Please refer to the separate Frequently Asked Questions page regarding this application.
Immediate family members are defined as the spouse and unmarried sons and daughters of any age who are members of the principal applicant's household, even if they are studying in another location. They also include close relatives of the principal applicant or spouse who are related by blood, marriage or adoption and are not members of some other household, will reside regularly in the household of the principal applicant and are recognized as dependents by the sending Government.
No, if a relative is not a member of the principal applicant's household, then they do not meet the definition of "immediate family" member. This is true, even if for example, a niece/nephew will reside with the principal applicant in the U.S. in order to attend school. In such cases, she/he must seek the appropriate visa for the purpose of their travel.
The fact that your relative has been, even in the recent past, a member of some other household does not preclude him or her from being considered a member of your household. You must be able to show that you are financially responsible for the new family member. The relative must show that they are joining your household out of necessity, rather than convenience. For example, a recently widowed, physically disabled or elderly parent may have found it necessary to close their former household, or ceased to be able to maintain their own household and therefore will become part of the principal applicant's household.
Your son or daughter is an immediate relative, even though he or she is absent from the household for part of the year while attending boarding school or college.
Children who have completed a full and final adoption by the principal applicant are considered immediate family members.
Only heads of state or government qualify for A visas regardless of the purpose of their visit. Visa classification for others is determined by the purpose of their travel. If traveling as a tourist, you will need a B visa or if eligible, you may travel visa free under the Visa Waiver Program.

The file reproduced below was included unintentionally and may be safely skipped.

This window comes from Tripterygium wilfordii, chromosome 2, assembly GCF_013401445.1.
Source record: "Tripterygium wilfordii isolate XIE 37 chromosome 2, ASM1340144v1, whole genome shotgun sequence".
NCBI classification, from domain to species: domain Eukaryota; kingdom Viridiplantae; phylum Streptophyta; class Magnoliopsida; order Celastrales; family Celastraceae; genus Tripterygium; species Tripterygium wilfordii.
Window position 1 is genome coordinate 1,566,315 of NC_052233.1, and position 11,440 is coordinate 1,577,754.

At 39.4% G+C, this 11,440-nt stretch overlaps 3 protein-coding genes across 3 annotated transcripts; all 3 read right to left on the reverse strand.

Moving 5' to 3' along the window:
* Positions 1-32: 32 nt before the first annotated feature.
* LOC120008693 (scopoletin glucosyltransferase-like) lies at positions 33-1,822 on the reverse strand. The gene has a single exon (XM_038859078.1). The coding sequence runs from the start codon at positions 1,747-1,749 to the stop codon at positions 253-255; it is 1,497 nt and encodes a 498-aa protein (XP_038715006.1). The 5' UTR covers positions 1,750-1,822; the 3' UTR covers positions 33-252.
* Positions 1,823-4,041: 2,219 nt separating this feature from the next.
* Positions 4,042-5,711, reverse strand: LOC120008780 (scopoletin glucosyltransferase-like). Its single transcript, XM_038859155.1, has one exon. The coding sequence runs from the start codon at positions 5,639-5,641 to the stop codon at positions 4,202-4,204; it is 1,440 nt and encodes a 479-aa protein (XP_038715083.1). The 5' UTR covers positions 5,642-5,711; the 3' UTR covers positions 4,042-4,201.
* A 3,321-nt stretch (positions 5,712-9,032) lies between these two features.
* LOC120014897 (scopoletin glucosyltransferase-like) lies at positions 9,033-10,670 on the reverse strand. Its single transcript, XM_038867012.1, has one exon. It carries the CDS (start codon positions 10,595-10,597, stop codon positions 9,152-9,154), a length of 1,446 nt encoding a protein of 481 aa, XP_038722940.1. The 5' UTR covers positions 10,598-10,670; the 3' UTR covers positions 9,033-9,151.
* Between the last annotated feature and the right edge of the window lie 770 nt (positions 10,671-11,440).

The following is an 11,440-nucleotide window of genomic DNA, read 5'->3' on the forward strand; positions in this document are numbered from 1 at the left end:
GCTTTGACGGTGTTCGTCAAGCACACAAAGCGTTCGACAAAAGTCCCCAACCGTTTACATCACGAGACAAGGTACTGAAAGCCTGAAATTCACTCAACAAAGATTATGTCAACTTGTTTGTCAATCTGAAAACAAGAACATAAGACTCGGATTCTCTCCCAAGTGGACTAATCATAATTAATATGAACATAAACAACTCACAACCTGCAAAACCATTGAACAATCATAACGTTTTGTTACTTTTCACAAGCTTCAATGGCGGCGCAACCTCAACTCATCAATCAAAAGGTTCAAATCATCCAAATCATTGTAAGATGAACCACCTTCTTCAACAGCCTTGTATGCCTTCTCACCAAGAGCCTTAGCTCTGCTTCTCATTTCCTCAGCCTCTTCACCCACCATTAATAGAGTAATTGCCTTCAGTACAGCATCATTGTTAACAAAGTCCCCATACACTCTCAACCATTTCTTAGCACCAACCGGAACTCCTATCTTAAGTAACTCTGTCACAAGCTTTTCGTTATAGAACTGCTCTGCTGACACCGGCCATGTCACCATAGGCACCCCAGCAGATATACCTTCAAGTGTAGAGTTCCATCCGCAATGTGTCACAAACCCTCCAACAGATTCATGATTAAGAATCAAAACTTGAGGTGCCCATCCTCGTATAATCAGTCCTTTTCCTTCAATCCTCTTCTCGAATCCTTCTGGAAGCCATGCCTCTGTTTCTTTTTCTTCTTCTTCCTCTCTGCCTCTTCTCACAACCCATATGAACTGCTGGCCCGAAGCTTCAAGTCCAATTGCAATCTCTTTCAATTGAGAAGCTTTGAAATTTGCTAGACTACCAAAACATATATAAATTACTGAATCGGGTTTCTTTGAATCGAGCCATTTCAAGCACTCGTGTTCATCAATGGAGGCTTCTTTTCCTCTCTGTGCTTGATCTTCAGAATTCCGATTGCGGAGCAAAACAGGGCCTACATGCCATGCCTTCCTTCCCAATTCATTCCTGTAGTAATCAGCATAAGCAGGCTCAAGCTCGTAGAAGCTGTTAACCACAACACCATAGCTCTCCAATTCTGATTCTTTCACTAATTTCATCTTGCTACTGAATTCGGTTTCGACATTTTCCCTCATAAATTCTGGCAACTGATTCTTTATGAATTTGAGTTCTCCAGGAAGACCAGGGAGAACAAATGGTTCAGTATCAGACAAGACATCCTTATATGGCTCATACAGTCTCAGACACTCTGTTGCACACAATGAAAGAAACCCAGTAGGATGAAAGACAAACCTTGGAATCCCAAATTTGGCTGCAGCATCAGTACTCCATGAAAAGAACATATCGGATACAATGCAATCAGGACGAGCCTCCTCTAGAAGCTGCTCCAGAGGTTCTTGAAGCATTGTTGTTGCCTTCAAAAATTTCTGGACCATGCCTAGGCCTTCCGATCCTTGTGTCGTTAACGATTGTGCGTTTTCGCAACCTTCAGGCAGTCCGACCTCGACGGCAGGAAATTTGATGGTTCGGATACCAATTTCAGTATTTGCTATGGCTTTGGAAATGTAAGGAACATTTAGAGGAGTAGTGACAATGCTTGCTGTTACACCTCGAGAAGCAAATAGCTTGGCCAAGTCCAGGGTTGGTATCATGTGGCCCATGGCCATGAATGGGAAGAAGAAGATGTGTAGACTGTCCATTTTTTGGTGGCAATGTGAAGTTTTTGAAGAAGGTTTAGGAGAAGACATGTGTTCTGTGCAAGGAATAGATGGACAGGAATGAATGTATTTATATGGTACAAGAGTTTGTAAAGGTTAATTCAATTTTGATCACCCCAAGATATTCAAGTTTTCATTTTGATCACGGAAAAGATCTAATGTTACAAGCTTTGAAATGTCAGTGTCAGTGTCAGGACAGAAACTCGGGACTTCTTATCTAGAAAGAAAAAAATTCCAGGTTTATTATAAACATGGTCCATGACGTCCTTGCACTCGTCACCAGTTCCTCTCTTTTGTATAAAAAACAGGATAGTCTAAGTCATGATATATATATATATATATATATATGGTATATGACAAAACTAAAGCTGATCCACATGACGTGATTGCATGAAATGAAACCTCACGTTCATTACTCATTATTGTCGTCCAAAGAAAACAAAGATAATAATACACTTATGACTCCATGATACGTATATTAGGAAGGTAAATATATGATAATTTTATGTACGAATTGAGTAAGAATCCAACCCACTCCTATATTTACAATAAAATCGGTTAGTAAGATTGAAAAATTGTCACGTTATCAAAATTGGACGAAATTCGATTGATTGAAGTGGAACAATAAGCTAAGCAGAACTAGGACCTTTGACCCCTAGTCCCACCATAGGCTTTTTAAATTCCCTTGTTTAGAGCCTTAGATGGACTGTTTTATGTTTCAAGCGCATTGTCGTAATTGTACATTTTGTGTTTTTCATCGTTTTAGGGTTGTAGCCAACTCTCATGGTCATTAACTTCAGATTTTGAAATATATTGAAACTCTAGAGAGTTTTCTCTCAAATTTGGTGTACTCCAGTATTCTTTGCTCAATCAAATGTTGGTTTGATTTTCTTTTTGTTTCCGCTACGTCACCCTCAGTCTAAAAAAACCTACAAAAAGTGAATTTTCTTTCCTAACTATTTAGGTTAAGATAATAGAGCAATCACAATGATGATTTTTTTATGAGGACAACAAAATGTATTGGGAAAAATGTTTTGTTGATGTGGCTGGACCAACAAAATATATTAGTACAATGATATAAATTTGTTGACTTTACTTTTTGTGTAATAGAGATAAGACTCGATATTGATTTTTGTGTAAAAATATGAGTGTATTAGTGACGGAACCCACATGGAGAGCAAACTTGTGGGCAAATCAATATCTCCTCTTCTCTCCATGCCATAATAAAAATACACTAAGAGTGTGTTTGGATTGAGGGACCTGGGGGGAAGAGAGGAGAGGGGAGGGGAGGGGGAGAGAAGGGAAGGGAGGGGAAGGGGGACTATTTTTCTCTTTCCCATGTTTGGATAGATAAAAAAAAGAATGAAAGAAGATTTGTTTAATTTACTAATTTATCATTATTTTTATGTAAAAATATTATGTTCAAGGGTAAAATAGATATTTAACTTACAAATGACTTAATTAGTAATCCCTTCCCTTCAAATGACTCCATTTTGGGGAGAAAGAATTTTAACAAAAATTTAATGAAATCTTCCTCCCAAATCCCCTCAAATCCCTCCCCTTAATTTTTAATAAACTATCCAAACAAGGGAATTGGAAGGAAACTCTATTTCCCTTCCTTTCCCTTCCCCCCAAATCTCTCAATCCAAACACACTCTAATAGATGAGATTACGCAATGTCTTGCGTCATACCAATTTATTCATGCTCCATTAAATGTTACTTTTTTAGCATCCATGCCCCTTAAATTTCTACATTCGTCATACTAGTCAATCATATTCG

If you are traveling to the United States as an official representative of your government, you require a diplomatic visa.
Diplomatic visa (A visa) status only pertains to officials traveling to the United States on behalf of their national government. Local government officials traveling on behalf of their state, province, borough or other local entity do not qualify for A visas.
If you are from a non-NATO country and the military education or training you are to receive is being provided at a U.S. military facility (service academy, fort, base, other military installation), you may qualify for an A visa regardless of the duration of the training. If the military training you are to receive is U.S. Government-sponsored or licensed but is not provided at a U.S. military facility, you may qualify for an A visa only if the period of training is less than 90 days.
NATO military personnel qualify for NATO visas.
If you are a member of a national law enforcement or police agency coming to the U.S. on behalf of the national government for an official purpose (for example, to interview witnesses or in connection with an investigation), or coming for U.S. Government-sponsored training in connection with your official duties, you may qualify for an A visa.